Gun Violence in America is a UC Berkeley event series that engages the nation’s foremost experts on gun violence in reframing public debate, laying the groundwork for new research and advocacy, and ultimately lessening gun violence in the United States.
The series is sponsored by the Human Rights Center at UC Berkeley School of Law, Human Rights Program, Henderson Center for Social Justice, School of Public Health, Graduate School of Journalism, and Social Science Matrix, with funding from the Jacob and Valeria Langeloth Foundation, California Wellness, California Humanities, and Townsend Center for Humanities.
Addressing the Problem
Gun violence—whether in the form of homicides, suicides, or accidents—kills approximately 30,000 Americans every year and injures 70,000 more. At 31.2 deaths per million people, Americans are almost as likely to die at the end of a gun as they are in a car accident. Despite these statistics, Congress has effectively halted federal funding for gun violence for the past two decades and gun regulation remains lax. Even high-profile mass shootings have failed to spark Congressional action. While the majority of Americans in a recent Pew poll express support for greater gun regulation, political camps are largely entrenched and the public debate is more polarized than ever.
The Gun Violence Series will use a multi-disciplinary lens—public health, journalism, social psychology, law, history, computer science, political science, and public policy—to articulate what more can be done to prevent future gun violence in the United States. Through live-streaming, op-eds, blogging, and social media, the event and film series will reach a national audience and feed into a larger dialogue about gun violence research gaps and the movement for gun safety.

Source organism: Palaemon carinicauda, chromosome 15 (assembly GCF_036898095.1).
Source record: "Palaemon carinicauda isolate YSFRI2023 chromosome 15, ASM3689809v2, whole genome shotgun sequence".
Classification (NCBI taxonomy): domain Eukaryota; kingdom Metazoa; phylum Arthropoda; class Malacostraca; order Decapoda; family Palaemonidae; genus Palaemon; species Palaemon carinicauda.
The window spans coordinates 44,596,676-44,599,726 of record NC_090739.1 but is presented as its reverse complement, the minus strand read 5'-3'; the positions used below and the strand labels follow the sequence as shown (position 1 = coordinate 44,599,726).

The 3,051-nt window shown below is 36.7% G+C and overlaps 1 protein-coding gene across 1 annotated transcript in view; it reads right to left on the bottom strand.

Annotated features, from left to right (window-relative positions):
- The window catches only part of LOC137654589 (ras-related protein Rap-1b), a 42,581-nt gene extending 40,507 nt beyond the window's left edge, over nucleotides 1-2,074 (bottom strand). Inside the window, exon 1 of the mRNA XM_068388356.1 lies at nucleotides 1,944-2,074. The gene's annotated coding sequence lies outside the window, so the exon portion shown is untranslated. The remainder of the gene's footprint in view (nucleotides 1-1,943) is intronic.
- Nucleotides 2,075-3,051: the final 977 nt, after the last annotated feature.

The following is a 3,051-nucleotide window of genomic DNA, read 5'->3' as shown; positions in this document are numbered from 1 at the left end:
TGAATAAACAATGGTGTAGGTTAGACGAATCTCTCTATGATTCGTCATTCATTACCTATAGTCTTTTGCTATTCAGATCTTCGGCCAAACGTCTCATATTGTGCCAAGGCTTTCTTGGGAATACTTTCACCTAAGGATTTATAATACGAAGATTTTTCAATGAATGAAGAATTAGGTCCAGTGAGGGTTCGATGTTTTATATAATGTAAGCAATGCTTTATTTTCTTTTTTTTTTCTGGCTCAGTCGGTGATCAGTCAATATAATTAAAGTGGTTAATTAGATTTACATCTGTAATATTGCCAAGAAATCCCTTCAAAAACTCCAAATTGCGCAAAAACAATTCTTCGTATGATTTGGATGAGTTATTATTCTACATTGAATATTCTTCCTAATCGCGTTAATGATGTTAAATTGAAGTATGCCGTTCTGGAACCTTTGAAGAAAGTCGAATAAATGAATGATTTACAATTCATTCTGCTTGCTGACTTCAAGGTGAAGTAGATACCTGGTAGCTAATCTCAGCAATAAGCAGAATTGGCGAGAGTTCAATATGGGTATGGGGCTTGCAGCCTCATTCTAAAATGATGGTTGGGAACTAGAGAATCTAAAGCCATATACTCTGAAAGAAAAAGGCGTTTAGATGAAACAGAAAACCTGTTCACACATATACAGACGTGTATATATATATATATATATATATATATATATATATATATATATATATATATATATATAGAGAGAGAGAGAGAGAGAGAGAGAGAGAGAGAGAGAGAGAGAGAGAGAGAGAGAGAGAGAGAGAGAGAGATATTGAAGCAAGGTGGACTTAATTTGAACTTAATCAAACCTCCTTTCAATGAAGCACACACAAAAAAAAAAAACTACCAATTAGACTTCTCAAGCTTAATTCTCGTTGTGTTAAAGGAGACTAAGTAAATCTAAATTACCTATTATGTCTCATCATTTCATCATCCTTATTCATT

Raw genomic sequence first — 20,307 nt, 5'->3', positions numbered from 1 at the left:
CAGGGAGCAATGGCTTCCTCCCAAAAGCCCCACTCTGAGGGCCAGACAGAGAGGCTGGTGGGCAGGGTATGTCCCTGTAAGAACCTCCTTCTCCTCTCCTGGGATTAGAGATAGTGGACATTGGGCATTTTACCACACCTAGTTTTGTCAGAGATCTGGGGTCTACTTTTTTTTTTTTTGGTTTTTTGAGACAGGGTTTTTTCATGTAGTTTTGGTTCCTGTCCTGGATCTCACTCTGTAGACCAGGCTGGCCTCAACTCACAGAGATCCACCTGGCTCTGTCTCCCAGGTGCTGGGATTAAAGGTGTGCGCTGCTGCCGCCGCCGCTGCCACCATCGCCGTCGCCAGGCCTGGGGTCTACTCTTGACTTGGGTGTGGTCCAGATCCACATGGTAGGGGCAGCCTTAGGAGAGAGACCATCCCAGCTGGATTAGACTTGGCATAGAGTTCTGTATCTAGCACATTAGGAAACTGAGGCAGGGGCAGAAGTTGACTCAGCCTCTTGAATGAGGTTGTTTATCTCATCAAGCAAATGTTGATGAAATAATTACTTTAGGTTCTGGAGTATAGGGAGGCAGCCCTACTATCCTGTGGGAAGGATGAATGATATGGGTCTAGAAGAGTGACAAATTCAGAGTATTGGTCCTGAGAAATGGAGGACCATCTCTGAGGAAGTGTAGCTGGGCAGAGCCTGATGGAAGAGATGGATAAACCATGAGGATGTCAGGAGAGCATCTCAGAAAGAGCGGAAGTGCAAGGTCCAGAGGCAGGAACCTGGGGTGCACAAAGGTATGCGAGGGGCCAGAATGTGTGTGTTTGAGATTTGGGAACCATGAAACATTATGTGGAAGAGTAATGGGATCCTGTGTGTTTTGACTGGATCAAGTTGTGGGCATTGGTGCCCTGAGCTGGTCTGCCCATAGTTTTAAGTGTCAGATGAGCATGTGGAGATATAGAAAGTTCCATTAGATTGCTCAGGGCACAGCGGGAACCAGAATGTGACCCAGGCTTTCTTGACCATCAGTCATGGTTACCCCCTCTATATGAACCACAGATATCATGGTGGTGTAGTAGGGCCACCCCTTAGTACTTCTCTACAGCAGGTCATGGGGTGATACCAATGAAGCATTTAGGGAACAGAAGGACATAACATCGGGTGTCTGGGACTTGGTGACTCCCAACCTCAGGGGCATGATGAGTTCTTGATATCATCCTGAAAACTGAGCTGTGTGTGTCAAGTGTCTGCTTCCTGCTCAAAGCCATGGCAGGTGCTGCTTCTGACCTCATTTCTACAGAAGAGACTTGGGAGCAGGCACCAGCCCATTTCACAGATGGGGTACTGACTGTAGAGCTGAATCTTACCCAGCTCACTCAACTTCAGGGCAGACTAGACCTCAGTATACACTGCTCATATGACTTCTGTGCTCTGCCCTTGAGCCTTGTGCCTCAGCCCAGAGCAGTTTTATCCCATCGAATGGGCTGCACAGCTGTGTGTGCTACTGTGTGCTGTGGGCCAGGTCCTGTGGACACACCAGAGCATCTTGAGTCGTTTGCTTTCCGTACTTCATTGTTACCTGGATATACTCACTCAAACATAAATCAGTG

Preventing Gun Violence: What Works and What Stands in the Way
In the culminating event in the Gun Violence in America series, Robyn Thomas, executive director of the Law Center to Prevent Gun Violence, spoke in conversation with Buzzfeed science writer and Berkeley J-School lecturer Peter Aldhous. Thomas and Aldhous explored the causes of gun violence as well as deep-seeded misunderstandings in the gun violence debate. They discussed statistics on the rise and fall of homicide and suicide rates, effective policies, and future legislation.
Police and Guns in the Age of Concealed Carry
Police officers have long been sought-after allies for gun control advocates, but a 2017 Pew
Report finds that police favor gun rights over gun control by a 3-1 margin. These poll data might lead many to wonder–wouldn’t permissive gun laws put police at a disadvantage? The University of Arizona’s Jennifer Carlson has conducted extensive interviews with both law enforcement officers and gun owners who practice concealed carry. She breaks down how guns are not only part of the American legal framework, but also deeply embedded within the American character.
Gunfight: Gun Laws Under the Trump Administration